Pope Francis: The meeting with Minister Gentiloni was a personal meeting and not about that topic. It was before this issue, which came out later, some weeks later. Almost a month later. (It was) before this issue. Secondly, I feel the duty and gratitude toward Italy and Greece because they opened their hearts to immigrants, but it’s not enough to open the heart. The problem of the immigrant is: first an ever open heart, it’s also a commandment of God, no? “Receive them, because you have been a slave in Egypt.” But a government must manage that problem with the virtue proper of a governor: prudence. What does that mean? First: How many places do I have? Second: Not only to receive… (but to) integrate, integrate. I’ve seen examples, here in Italy, of precious integrations. I went to Roma Tre University and three students asked me questions. One was the last one. I looked at her and said, “I know that face.” It was one who, less than a year earlier, had come from Lesbos with me in the plane. She learned the language, is studying biology. They validated her classes and she continued. She learned the language. This is called integrating. On another flight, I think when we were coming back from Sweden, I spoke about the policy of integration of Sweden as a model. But also Sweden said prudently: this number I cannot do. Because there exists the danger of no integration. Third: it’s a humanitarian issue. Humanity takes awareness of these concentration camps, the conditions, the desert… I’ve seen photographs. First of the exploiters. The Italian government gives me the impression that it is doing everything, in humanitarian work, to resolve the problem that it cannot assume. Heart always open, prudence, integration, humanitarian closeness.
And there is a final thing that I want to say, above all for Africa There is a motto, a principle in our collective consciousness: Africa must be exploited. Today in Cartagena we saw an example of human exploitation, in any case. A chief of government said a truth about this: those who flee from war are another problem, but there are many who flee from hunger. Let us invest there so that it may grow, but in the collective consciousness there is the issue that when the developed nations go to Africa it’s to exploit it.
Africa is a friend and must be helped to grow. Today, other problems of war go in another direction. I don’t know if I clarified with this.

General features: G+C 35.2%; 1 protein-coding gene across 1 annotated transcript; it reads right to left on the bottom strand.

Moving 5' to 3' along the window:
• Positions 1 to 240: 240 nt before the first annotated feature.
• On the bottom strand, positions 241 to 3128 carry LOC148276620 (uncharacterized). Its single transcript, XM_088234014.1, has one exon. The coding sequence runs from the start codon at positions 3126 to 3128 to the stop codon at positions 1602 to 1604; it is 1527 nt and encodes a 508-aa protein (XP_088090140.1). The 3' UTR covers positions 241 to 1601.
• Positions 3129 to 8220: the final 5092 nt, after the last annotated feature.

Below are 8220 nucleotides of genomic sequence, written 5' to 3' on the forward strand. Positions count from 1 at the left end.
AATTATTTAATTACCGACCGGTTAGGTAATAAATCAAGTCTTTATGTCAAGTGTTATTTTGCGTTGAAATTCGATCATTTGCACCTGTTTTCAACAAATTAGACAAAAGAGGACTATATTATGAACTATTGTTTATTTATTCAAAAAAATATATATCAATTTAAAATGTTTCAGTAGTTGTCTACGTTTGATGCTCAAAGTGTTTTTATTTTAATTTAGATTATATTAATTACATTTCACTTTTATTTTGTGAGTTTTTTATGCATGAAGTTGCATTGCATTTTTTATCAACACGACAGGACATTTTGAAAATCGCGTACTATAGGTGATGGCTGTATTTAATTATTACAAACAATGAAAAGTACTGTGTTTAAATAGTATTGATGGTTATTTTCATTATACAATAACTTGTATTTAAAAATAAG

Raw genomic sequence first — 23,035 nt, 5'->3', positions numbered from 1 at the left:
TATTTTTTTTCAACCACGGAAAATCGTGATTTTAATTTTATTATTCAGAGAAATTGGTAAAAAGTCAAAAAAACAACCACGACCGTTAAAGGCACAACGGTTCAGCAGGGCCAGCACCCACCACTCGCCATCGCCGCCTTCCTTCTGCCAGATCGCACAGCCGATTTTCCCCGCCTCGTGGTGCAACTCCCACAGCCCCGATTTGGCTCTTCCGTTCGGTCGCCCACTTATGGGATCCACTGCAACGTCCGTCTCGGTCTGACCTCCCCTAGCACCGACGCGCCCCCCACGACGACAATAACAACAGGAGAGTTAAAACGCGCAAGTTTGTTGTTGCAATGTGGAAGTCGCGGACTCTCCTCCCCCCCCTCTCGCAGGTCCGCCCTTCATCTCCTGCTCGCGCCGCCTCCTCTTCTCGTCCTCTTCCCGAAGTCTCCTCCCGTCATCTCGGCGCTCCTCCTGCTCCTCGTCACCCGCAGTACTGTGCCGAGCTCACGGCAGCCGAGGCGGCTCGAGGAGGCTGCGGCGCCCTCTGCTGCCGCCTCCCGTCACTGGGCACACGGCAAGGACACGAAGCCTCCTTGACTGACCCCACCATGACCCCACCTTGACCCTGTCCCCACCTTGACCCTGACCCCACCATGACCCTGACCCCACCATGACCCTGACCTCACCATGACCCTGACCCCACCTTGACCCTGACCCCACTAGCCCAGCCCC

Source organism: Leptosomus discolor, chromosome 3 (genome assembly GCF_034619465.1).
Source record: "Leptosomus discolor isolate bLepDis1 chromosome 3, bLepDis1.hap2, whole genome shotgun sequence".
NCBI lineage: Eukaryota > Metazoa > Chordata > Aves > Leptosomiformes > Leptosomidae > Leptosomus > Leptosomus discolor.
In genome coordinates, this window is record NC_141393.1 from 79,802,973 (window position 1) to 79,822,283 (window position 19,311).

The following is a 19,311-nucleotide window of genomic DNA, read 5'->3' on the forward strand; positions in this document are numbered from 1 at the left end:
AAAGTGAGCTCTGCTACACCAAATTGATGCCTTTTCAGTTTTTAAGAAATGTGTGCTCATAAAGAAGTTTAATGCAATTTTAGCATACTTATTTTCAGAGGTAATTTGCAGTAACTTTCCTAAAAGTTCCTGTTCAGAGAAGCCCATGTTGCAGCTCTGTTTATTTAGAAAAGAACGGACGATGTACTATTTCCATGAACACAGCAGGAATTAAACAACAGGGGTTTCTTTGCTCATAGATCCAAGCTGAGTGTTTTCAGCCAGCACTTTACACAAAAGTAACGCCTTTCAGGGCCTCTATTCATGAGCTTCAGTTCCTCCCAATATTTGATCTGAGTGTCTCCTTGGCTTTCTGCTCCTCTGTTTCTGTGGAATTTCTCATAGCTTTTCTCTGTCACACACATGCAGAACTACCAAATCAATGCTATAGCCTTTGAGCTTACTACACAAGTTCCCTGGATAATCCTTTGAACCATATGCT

Xavier Le Normand (iMedia): Holy Father, today you spoke in the Angelus, you asked that all kinds of violence in political life be rejected. Thursday, after Mass in Bogota, you greeted five Venezuelan bishops. We all know that the Holy See is very committed to a dialogue with this country. For many months you have asked for an end to all violence. But President Maduro, on one hand, has many violent words against the bishops, and on the other hand says that he is with Pope Francis. Would it not be possible to have stronger and perhaps clearer words? Thank you.
Pope Francis: I think that the Holy See has spoken strongly and clearly. What President Maduro says, he can explain. I don't know what he has in his mind, but the Holy See has done a lot, it sent there - with the working group of four ex-presidents there - it has sent a first-level nuncio. After speaking with the people, it spoke publicly. Many times in the Angelus I have spoken about the situation, always looking for an exit, helping, offering help to get out. It seems that it's a very hard thing, and the most painful is the humanitarian problem, the many people who escape or suffer...we must help to resolve it in anyway (possible). I think the UN must also make itself heard there to help.
Greg Burke: Thank you, Holiness. I think we have to go.
Pope Francis: For the turbulence? They say there is some turbulence and we need to go. Many thanks for your work. And once more I’d like to thank the example of the Colombian people. I would like to conclude with an image. What most struck me about the Colombians in the four cities was the people in the streets, greeting me. What must struck me is that the father, mother, raised up their children to help them see the Pope and so the Pope could bless them, as if saying, ‘This is my treasure, this is my hope. This is my future.’ I believe you. This struck me. The tenderness. The eyes of those fathers, of those mothers. Precious, precious. This is a symbol, a symbol of hope, of future. A people that is capable of having children and then shows them to you, make them see as well, as if saying, ‘This is my treasure,’ is a people that has hope and future. Many thanks.
Transcript Blog SHARED from CNA
Transcript Blog SHARED from CNA